is touting its latest sensor as the industry's first three-axis high-resolution accelerometer with two embedded finite-state
These programmable blocks enable custom motion recognition
inside the sensor, reducing system complexity and power consumption in
motion-sensitive mobile phones and other smart consumer devices that let users
answer calls, turn the ringer on or off, or launch applications like a
pedometer, with a defined motion.
The embedded finite-state machines allow the user to
implement customized motion-detection-based applications with a high level of
flexibility, reducing the workload of the microprocessor by moving programming
functionality inside the sensor. These basic programs identify specific motions
or gestures, custom-defined in the instruction set that runs inside the sensor
firmware, and initiate associated actions or applications.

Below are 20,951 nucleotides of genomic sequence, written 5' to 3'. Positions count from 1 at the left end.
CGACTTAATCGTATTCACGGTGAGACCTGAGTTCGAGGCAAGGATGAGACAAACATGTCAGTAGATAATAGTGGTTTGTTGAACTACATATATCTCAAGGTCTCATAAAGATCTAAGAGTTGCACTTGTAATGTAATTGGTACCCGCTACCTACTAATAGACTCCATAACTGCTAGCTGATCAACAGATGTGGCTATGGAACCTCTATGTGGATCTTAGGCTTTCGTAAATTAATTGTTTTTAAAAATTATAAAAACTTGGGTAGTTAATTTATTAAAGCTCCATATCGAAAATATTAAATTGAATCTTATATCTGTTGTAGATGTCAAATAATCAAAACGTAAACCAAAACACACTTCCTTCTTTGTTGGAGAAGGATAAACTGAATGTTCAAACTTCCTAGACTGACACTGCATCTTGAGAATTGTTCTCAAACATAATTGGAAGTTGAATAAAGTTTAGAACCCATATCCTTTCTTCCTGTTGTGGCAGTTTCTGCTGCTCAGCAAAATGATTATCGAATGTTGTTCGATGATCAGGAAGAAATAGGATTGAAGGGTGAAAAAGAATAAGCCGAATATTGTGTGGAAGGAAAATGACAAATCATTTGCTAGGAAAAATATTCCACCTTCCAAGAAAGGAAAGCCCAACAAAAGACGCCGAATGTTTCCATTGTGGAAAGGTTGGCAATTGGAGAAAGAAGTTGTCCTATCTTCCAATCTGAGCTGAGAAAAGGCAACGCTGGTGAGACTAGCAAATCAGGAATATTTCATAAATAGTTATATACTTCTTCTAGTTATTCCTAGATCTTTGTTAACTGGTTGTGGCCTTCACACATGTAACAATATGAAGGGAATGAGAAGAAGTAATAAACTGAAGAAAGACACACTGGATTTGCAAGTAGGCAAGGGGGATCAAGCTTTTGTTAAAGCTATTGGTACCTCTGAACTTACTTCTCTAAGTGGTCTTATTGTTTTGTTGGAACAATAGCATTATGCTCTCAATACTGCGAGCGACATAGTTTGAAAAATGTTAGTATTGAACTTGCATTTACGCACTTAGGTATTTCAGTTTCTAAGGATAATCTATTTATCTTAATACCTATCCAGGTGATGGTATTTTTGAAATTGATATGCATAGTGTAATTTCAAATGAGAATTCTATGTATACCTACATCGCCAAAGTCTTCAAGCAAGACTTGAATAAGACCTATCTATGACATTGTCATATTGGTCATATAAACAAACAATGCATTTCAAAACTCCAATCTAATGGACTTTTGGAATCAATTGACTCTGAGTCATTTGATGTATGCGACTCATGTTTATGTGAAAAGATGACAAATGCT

ST's LIS3DSH accelerometer provides accurate output across full-scale ranges of
Â±2g/Â±4g/Â±8g/Â±16g and boasts excellent stability over time and temperature.
Other features include power-down and sleep modes, an embedded FIFO (first-in
first-out) memory block, a temperature sensor, and a self-test function.
Wide supply voltage, 1.71 V to 3.6 V
Independent IOs supply (1.8 V) and supply
David Patterson, known for his pioneering research that led to RAID, clusters and more, is part of a team at UC Berkeley that recently made its RISC-V processor architecture an open source hardware offering. We talk with Patterson and one of his colleagues behind the effort about the opportunities they see, what new kinds of designs they hope to enable and what it means for today’s commercial processor giants such as Intel, ARM and Imagination Technologies.